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Bottom bar animation depending on scroll position

Today I got a little challenge trying to get a bar at the bottom of the SMS From Me public pages.

I was thinking to use CSS to animate size. Already here there is a trick to know about. You cannot use the height (or width) parameter. However, you can use the max-height (max-width) to make the transition work as expected.

So my CSS transition included the following important parameters:

.bottom-bar
{
  padding: 0;
  margin: 0;
  position: fixed;
  bottom: 0;
  left: 0;
  right: 0;
  max-height: 0px; /* at the start, it is hidden */
  transition: max-height 1s;
}

.bottom-bar.in-view
{
  max-height: 120px;
}

The "px" after the "0" in the first max-height is important for older Chrome browsers, otherwise they drop the transition.

The max-height in the "in-view" CSS is set to 120px. If you have a specific size for your bar, easy. If you expect each browser to use the correct height depending on content, then you need a little extra to change the height properly.

First, let's take a look at the HTML. As we can see the .bottom-bar section has no padding and no margin. This is important. If you need/want such, you'll look at having a sub-div inside that element. That sub-div is also important to determine the correct size in the ".in-view" CSS.

<footer>
  <div>
    <p>Copyright, Dates, Menus, Who Created this...
       your footer goes here</p>
  </div>
</footer>
<div class="bottom-bar"><!-- hidden on load (max-height: 0px) -->
  <div class="bar-content">
    Some text goes here (ad, anchors, etc.)
  </div>
</div>

The CSS, by default, says "max-height: 0px;", so to get the size of the bottom bar, we get the size of the "bar-content" as shown below. Note that's why we need a margin and padding of 0 in the ".bottom-bar" CSS definition.

jQuery("head").append("<style>.bottom-bar.in-view{max-height:"
                    + jQuery(".bar-content").height()
                    + "}</style>");

This JavaScript code uses jQuery. It adds a <style> tag to the <head> tag. The content replaces the default height of "max-height" defined in your CSS file with the exact height of the "bar-content" <div> element. Note that also you do not absolutely need a definition in your main CSS file, I suggest you have it, just in case.

Without that code, the easing of the animation may not look quite right if you put a height that's too large.

Now, when you add such a bottom bar, it covers the footer unless you also add "empty" space at the bottom of your footer (you could also allow for the closing of the bar, but in my case I do not have such a feature.) The following line of code does that.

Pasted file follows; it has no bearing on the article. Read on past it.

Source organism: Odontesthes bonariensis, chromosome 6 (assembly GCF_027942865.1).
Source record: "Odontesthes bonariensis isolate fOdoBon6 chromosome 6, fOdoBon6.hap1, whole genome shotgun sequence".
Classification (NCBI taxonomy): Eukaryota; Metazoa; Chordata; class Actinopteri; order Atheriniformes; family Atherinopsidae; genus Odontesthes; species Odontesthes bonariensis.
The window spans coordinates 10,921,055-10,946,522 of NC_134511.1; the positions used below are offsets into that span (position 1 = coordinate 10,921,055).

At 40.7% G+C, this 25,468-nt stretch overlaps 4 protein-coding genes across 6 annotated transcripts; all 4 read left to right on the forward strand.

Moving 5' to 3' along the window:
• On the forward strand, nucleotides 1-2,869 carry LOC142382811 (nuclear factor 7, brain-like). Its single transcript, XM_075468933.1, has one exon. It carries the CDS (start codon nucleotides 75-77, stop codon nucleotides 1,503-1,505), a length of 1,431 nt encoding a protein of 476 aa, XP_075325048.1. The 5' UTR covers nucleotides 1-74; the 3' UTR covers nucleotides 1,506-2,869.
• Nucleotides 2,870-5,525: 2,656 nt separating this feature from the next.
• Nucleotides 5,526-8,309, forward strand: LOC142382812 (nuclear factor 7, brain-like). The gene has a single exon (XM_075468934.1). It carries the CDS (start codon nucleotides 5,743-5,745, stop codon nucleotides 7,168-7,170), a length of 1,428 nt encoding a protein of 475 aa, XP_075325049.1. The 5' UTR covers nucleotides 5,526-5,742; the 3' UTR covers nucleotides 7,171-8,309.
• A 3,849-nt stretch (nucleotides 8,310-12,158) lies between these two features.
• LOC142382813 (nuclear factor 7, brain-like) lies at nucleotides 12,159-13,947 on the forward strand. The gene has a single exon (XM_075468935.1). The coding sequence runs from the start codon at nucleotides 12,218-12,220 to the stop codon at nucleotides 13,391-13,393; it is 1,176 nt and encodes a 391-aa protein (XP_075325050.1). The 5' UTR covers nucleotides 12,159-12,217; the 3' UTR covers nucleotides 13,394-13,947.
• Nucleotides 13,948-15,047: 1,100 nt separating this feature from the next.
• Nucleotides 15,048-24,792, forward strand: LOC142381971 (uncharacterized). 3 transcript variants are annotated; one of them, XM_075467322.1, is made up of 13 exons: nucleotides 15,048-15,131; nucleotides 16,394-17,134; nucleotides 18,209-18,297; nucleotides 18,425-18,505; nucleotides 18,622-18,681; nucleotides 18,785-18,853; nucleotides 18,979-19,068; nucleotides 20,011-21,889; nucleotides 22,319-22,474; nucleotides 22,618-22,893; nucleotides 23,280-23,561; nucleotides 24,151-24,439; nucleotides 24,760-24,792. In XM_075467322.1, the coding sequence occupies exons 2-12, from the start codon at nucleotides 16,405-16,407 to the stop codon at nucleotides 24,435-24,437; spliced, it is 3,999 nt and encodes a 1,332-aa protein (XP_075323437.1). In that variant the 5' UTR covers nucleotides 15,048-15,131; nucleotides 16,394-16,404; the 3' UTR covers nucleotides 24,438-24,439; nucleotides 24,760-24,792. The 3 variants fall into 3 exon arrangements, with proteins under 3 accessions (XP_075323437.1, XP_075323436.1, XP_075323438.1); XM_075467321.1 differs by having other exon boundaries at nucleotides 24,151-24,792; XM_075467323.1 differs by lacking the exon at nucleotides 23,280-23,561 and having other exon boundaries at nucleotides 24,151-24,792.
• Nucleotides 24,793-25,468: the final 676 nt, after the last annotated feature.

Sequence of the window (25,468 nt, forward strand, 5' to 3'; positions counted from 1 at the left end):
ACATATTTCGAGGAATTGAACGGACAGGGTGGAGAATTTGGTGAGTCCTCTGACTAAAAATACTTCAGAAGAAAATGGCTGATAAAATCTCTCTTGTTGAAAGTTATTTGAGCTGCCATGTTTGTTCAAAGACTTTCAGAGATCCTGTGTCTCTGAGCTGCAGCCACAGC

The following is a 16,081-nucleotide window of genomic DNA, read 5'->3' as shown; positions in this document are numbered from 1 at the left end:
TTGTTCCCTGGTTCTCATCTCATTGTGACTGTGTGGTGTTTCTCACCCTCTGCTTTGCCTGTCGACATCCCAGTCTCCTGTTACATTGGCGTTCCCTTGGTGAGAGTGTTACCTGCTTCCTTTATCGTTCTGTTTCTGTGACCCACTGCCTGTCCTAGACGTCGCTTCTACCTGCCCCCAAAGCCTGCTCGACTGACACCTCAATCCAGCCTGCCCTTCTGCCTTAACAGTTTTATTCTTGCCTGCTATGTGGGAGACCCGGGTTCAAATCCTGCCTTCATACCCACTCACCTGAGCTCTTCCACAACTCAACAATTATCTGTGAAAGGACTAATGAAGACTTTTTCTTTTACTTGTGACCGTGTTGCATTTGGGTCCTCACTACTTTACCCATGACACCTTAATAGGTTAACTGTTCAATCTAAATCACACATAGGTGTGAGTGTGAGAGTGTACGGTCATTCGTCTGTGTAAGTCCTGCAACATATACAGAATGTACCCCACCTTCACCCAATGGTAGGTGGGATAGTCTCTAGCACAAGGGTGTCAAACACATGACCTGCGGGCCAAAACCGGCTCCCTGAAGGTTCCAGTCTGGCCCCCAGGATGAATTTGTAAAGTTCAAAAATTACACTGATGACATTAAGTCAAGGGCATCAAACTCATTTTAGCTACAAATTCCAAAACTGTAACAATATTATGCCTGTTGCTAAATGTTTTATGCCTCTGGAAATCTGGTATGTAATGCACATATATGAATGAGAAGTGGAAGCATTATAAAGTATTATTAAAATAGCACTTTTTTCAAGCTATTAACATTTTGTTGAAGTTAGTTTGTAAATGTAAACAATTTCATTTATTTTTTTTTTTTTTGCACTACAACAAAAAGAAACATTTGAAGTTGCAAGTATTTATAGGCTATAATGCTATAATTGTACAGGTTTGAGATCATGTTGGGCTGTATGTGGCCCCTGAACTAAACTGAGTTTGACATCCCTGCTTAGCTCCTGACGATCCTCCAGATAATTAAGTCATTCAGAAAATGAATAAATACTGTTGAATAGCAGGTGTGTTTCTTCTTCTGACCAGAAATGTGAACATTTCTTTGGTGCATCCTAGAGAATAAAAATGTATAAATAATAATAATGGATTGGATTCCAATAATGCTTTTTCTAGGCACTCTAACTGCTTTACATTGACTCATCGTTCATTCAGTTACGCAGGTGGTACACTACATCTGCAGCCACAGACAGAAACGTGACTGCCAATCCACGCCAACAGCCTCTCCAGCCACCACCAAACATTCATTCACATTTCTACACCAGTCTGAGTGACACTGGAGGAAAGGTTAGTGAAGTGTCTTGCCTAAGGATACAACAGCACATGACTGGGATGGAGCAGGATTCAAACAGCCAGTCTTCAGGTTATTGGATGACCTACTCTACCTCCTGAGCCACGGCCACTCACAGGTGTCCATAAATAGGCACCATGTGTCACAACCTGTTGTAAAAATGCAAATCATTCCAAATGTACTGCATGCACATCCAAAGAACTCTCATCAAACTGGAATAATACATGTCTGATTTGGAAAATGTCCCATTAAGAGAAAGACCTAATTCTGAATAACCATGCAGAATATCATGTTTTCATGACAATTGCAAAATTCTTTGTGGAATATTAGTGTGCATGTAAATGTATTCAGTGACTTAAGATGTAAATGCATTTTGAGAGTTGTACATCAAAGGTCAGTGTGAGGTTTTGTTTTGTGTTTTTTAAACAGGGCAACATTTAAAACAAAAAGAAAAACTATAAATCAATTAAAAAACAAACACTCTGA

jQuery("<div class='space'>&nbsp;</div>").appendTo("footer");

You may have to tweak the content of that space to better match your bottom bar. In my case I just have some text so putting &nbsp; and in CSS having the same font height is enough. The CSS should also duplicate padding as required.

That is pretty good to setup everything. A bit sad we have to do these things in JavaScript, but note that the appendTo("footer") does not need to be done in JS if you know that your bottom bar is always there. In my case, it is there only if the user is not logged in so I needed dynamism. That being said, I probably could have used a class and hide that tag by default and if I know the footer gets extended then add a class to show that extension.

Finally, to handle the showing/hiding of the bottom bar as the user scrolls the window, I use the scroll() function of jQuery. It is pretty simple:

function f()
{
  var scroll_top = parseFloat(jQuery(window.top).scrollTop());

  if(scroll_top > screen_height + 20) /* +20 is arbitrary */
  {
    jQuery(".bottom-bar").addClass("in-view");
  }
  else
  {
    jQuery(".bottom-bar").removeClass("in-view");
  }
}

This is the content of the scroll() handler. I set it up like this:

jQuery("footer").scroll(f);

where f() is the function defined earlier.

Now, the first time you load, if no scrolling happens, the function will never be called. This means on a Reload things may not work as expected (i.e. you are scrolled down enough for the bar to appear, but it does not happen.) To fix the potential problem, I call the function once on initialization. That way the "in-view" class may be added:

f();

Finally, you may have noticed a screen_height variable in the function f(). That variable is set with the height of the window as in:

var screen_height = parseFloat(jQuery(window.top).outerHeight());

The reason why I do not do that in my function f() is because smartphones can hide their location bar at the top. When that happens, the screen height grows by quite a few pixels. That means the test in f() can flip flop and you can notice it on the screen.

For Desktop computers, this can be a problem only if the user changes the size of his window (either by resizing the window, going fullscreen with F11, or showing/hiding various toolbars...) I do not think that the bottom bar of my website is so important that I should handle all those cases, especially because many of my users are on their smartphone when they come and visit SMS From Me. So... having one static variable value is enough for me.

That was quite a feat, not what I first expected having to use when I started this little project.

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